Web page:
To reduce potential treatment selection bias (given that each participant was still smoking at 3 months, was offered re-engagement but free to decline) and control for the pretreatment (i.e. before the second-phase treatment) imbalances on participants’ characteristics, propensity score methods were developed to minimize or eliminate selection bias/confounding so that the distributions of the observed pretreatment characteristics were similar across the different treatment groups at the follow-up at 3 months. Propensity score17 was defined as the probability of assignment to treatment condition based upon each participant’s set of observed risk factors potentially influencing the decision to re-engage at the check-in at 3 months. The propensity score for re-engagement was created using a multivariable logistic regression model which included participants’ demographic variables (age, gender, race, education level, marital status, military status, and baseline FTND scores), the first three-month treatment adherence (measured as number of counseling sessions attended and NRT use), and additional NRT or other medications use. The propensity score-adjusted logistic regression model was used to assess differences in past-7-day smoking abstinence rates at follow-up at 12 months between the treatment groups. The C- index18 was used as a measure of overall model predictive discrimination, defined in this study as the ability to differentiate participants who quit tobacco by the follow-up at 12 months from those who did not. Bonferroni multiple comparison adjustment was applied to control the type I error rate due to multiple comparisons. The overall significance level was specified at 0.05. All analyses were performed using SAS 9.419.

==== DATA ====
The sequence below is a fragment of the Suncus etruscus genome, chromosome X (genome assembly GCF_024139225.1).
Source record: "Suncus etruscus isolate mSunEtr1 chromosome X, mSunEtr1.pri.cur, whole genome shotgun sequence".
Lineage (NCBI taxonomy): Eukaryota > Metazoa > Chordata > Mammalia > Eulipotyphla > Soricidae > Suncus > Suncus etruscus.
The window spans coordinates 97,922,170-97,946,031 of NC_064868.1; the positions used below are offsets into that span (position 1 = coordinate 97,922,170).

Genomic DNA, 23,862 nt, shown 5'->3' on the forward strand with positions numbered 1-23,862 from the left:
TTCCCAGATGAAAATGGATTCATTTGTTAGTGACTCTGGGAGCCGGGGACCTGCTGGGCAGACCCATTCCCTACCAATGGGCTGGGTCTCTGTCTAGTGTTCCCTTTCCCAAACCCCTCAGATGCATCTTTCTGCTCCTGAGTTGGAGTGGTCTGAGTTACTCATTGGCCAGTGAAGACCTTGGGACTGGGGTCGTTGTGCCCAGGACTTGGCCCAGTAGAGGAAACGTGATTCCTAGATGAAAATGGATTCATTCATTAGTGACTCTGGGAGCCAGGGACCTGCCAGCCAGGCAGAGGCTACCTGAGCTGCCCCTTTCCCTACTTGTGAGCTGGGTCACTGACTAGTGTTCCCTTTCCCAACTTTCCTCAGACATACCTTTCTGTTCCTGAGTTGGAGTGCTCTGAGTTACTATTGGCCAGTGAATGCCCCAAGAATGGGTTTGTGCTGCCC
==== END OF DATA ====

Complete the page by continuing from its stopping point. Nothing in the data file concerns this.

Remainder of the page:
Of 490 (79.8%) participants contacted at 3 months following a standard smoking cessation intervention, 226 (46.1%) reported abstinence and 264 (53.9%) were still smoking following an initial quit attempt (Figure 1). Of 264 who were still smoking, 134 (50.8%) were willing to re-engage for additional treatment.

Figure 1

Consort diagram for the 2017–2020 Freedom Quitline (N=614)

Comparisons of demographic and tobacco use characteristics by smoking status at 3 months are presented in Table 1. There were differences among the three groups concerning race (p=0.033), military status (p=0.024), number of daily cigarettes smoked at baseline (p=0.010), FTND score (p=0.001) and NRT use, number of counseling sessions completed (p<0.0001), and additional medications used during the first 3 months of the study’s intervention period (p<0.0001).

Table 1

Characteristics of freedom quitline participants at baseline and at follow-up at 3 months, by smoking status, 2017–2020 (N=490)

CharacteristicsSmoking but re-engaged (n=134)Smoking but declined to re-engage (n=130)Abstinent (n=226)p
Age (years)49.0 (34.0, 52.4, 63.0)48.3 (32.6, 50.3, 62.8)49.4 (34.4, 53.6, 62.0)0.863
Male66 (49.3)73 (56.1)137 (60.6)0.111
Female68 (50.8)57 (43.9)89 (39.4)
White98 (73.1)110 (84.6)188 (83.2)0.033
African American24 (17.9)14 (10.8)26 (11.5)
Other12 (9.0)6 (4.6)12 (5.3)
Non-Hispanic120 (90.2)121 (93.8)198 (87.6)0.176
Hispanic13 (9.8)8 (6.2)28 (12.4)
Education level
High school diploma or GED29 (21.6)24 (18.5)38 (16.8)0.438
Some college/vocational school/associates degree74 (55.2)64 (49.2)120 (53.1)
Bachelor’s degree or post college31 (23.1)42 (32.3)68 (30.1)
Military status
Dependent60 (44.8)45 (34.6)67 (29.7)0.024
Active29 (21.6)44 (33.9)79 (35.9)
Retired45 (33.6)41 (31.5)80 (35.4)
Marital status
Single/widowed/divorced/separated38 (28.4)40 (30.8)59 (26.1)0.639
Married/living as married96 (71.6)90 (69.2)167 (73.9)
Smoking attributes
Number of cigarettes per day17.6 (10.0, 20.0, 20.0)18.0 (10.0, 20.0, 20.0)15.5 (10.0, 15.0, 20.0)0.010
Years smoked28.7 (13.0, 30.0, 42.0)29.1 (15.0, 25.0, 44.0)26.6 (13.0, 25.0, 40.0)0.285
Fagerström score (FTND)4.7 (3.0, 5.0, 6.0)4.4 (3.0, 5.0, 6.0)3.8 (2.0, 4.0, 5.0)0.001
Follow-up at 3 months
Number of counseling sessions attended3.2 (3.0, 4.0, 4.0)2.7 (2.0, 3.0, 4.0)3.5 (4.0, 4.0, 4.0)<0.0001
NRT use
No41 (30.6)65 (50.0)40 (17.7)<0.0001
Yes93 (69.4)65 (50.0)186 (82.3)
Additional medication use
No15 (11.2)53 (40.8)19 (8.4)<0.0001
Yes119 (88.8)77 (59.2)207 (91.6)

[i] Categorical variables are displayed as frequency (%) and continuous variables are displayed as mean (1st quartile, median, 3rd quartile). Values of the p were derived from Fisher’s exact test for the categorical variables and Kruskal-Wallis test for the continuous variables.